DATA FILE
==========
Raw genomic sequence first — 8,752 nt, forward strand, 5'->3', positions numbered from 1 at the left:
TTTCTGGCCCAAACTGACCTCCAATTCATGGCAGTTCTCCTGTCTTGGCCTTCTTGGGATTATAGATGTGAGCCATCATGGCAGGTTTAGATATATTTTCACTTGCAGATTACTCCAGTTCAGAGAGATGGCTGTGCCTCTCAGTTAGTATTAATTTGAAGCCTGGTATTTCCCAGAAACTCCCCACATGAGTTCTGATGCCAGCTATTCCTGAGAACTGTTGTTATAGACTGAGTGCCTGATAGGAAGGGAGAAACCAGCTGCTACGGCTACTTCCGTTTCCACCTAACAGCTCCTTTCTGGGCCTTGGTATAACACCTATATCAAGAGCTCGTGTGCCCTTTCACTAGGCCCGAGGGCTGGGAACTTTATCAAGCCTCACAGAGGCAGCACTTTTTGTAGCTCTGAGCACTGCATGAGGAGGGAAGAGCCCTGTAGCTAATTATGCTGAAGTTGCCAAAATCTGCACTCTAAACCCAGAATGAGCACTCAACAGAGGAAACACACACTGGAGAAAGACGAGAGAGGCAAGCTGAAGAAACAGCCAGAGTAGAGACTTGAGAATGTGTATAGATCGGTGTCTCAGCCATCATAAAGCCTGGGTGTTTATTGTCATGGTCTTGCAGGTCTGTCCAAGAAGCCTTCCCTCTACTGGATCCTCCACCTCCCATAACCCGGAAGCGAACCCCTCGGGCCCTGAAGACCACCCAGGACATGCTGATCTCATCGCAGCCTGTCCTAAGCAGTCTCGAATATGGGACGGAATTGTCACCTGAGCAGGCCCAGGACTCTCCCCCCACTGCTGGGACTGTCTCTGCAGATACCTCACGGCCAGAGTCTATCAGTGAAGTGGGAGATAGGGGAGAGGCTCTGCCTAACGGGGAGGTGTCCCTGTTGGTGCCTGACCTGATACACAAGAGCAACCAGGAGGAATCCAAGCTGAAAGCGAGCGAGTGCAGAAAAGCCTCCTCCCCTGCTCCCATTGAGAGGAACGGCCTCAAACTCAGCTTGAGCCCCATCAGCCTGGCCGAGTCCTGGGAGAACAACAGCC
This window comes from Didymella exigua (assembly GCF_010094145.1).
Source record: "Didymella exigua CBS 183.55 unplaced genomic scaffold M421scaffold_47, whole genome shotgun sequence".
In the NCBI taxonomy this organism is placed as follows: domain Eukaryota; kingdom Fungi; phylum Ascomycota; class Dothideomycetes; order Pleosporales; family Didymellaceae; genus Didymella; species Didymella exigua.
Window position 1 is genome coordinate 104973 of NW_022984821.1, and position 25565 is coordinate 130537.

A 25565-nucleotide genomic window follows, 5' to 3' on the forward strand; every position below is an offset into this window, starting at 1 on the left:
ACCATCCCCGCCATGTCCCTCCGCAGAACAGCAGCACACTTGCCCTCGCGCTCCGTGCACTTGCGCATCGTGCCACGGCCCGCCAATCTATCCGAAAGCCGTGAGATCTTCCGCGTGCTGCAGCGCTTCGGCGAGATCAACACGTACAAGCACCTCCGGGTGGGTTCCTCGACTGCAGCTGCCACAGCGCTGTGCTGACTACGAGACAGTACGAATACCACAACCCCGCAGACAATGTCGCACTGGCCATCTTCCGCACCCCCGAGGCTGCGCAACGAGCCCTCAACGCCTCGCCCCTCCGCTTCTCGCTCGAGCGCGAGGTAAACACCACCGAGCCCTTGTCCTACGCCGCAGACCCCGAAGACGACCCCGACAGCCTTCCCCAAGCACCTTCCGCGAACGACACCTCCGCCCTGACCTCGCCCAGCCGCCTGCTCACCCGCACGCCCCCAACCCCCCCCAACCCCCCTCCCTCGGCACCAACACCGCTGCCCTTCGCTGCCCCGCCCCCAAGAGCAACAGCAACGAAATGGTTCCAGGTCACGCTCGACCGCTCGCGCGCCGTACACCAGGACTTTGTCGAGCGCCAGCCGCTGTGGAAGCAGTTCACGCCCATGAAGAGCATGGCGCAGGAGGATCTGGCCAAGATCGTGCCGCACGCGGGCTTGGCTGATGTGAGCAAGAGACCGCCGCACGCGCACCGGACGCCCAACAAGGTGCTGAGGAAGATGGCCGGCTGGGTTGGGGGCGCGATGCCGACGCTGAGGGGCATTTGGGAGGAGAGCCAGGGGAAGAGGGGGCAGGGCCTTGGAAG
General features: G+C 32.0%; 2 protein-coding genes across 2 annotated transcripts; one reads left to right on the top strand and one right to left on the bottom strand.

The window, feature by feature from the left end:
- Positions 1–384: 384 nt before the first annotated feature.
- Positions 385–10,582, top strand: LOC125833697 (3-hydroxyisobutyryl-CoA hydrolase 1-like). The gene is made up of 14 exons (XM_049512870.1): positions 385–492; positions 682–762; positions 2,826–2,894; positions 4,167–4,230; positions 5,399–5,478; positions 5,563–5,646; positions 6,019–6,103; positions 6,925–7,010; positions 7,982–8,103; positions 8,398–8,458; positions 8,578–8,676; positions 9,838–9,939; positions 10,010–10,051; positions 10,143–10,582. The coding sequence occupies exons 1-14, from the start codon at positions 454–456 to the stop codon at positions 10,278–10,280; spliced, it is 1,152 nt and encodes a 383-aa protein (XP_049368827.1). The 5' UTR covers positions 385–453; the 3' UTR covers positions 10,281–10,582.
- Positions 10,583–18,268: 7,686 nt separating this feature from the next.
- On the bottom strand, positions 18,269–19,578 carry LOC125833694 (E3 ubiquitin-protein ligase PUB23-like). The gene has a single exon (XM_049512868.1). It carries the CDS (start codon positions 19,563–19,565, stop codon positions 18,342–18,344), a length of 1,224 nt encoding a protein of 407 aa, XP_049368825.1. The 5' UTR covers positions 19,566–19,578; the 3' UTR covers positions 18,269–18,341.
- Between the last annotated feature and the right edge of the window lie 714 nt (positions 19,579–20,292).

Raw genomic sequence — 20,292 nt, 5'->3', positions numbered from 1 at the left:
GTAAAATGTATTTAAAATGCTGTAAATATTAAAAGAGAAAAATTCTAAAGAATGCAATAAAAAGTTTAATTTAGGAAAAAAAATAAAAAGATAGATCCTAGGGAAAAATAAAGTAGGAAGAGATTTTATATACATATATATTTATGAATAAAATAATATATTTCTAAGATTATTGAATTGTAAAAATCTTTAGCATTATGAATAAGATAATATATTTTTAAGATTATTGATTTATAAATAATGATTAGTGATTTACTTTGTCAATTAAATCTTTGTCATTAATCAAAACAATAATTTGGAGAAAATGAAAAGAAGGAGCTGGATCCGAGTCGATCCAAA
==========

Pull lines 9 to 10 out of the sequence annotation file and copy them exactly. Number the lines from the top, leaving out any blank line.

General features: G+C 32.0%; 2 protein-coding genes across 2 annotated transcripts; one reads left to right on the top strand and one right to left on the bottom strand.

The window, feature by feature from the left end: